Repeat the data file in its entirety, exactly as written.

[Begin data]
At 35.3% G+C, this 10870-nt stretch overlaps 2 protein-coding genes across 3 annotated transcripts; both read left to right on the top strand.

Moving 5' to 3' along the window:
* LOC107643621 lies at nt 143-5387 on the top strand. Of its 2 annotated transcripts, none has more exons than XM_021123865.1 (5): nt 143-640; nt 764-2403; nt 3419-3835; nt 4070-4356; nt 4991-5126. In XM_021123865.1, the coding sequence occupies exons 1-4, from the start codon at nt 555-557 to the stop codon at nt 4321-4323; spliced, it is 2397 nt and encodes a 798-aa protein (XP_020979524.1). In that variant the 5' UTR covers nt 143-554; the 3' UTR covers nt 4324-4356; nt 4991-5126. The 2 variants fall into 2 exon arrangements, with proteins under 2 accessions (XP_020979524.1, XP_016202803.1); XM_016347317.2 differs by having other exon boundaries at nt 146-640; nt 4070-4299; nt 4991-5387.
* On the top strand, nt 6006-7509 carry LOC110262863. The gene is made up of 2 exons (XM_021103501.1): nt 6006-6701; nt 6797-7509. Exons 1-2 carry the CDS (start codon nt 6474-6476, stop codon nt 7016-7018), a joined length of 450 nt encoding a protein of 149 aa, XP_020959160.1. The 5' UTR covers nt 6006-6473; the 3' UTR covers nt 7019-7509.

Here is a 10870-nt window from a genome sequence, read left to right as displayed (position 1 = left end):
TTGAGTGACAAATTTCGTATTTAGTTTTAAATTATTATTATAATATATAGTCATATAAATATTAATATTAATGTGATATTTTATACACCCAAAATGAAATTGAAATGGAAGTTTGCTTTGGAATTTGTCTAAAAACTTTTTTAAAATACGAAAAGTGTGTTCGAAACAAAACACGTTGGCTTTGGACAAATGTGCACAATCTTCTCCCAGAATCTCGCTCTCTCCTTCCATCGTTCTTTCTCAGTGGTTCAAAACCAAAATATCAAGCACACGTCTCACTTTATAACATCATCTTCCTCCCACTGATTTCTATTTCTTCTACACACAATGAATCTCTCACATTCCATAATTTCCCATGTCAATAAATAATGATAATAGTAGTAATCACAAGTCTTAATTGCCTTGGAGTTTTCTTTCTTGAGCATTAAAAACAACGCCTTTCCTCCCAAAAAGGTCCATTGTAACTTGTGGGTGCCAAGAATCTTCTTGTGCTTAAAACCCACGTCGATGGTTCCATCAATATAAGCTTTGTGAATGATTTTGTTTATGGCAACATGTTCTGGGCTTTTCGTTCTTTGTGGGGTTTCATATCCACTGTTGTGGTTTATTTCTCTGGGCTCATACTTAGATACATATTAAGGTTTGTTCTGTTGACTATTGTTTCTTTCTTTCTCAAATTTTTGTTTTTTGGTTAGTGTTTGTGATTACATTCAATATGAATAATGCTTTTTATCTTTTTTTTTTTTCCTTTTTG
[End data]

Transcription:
At 35.3% G+C, this 10870-nt stretch overlaps 2 protein-coding genes across 3 annotated transcripts; both read left to right on the top strand.

Moving 5' to 3' along the window:
* LOC107643621 lies at nt 143-5387 on the top strand. Of its 2 annotated transcripts, none has more exons than XM_021123865.1 (5): nt 143-640; nt 764-2403; nt 3419-3835; nt 4070-4356; nt 4991-5126. In XM_021123865.1, the coding sequence occupies exons 1-4, from the start codon at nt 555-557 to the stop codon at nt 4321-4323; spliced, it is 2397 nt and encodes a 798-aa protein (XP_020979524.1). In that variant the 5' UTR covers nt 143-554; the 3' UTR covers nt 4324-4356; nt 4991-5126. The 2 variants fall into 2 exon arrangements, with proteins under 2 accessions (XP_020979524.1, XP_016202803.1); XM_016347317.2 differs by having other exon boundaries at nt 146-640; nt 4070-4299; nt 4991-5387.
* On the top strand, nt 6006-7509 carry LOC110262863. The gene is made up of 2 exons (XM_021103501.1): nt 6006-6701; nt 6797-7509. Exons 1-2 carry the CDS (start codon nt 6474-6476, stop codon nt 7016-7018), a joined length of 450 nt encoding a protein of 149 aa, XP_020959160.1. The 5' UTR covers nt 6006-6473; the 3' UTR covers nt 7019-7509.

Here is a 10870-nt window from a genome sequence, read left to right as displayed (position 1 = left end):
TTGAGTGACAAATTTCGTATTTAGTTTTAAATTATTATTATAATATATAGTCATATAAATATTAATATTAATGTGATATTTTATACACCCAAAATGAAATTGAAATGGAAGTTTGCTTTGGAATTTGTCTAAAAACTTTTTTAAAATACGAAAAGTGTGTTCGAAACAAAACACGTTGGCTTTGGACAAATGTGCACAATCTTCTCCCAGAATCTCGCTCTCTCCTTCCATCGTTCTTTCTCAGTGGTTCAAAACCAAAATATCAAGCACACGTCTCACTTTATAACATCATCTTCCTCCCACTGATTTCTATTTCTTCTACACACAATGAATCTCTCACATTCCATAATTTCCCATGTCAATAAATAATGATAATAGTAGTAATCACAAGTCTTAATTGCCTTGGAGTTTTCTTTCTTGAGCATTAAAAACAACGCCTTTCCTCCCAAAAAGGTCCATTGTAACTTGTGGGTGCCAAGAATCTTCTTGTGCTTAAAACCCACGTCGATGGTTCCATCAATATAAGCTTTGTGAATGATTTTGTTTATGGCAACATGTTCTGGGCTTTTCGTTCTTTGTGGGGTTTCATATCCACTGTTGTGGTTTATTTCTCTGGGCTCATACTTAGATACATATTAAGGTTTGTTCTGTTGACTATTGTTTCTTTCTTTCTCAAATTTTTGTTTTTTGGTTAGTGTTTGTGATTACATTCAATATGAATAATGCTTTTTATCTTTTTTTTTTTTCCTTTTTG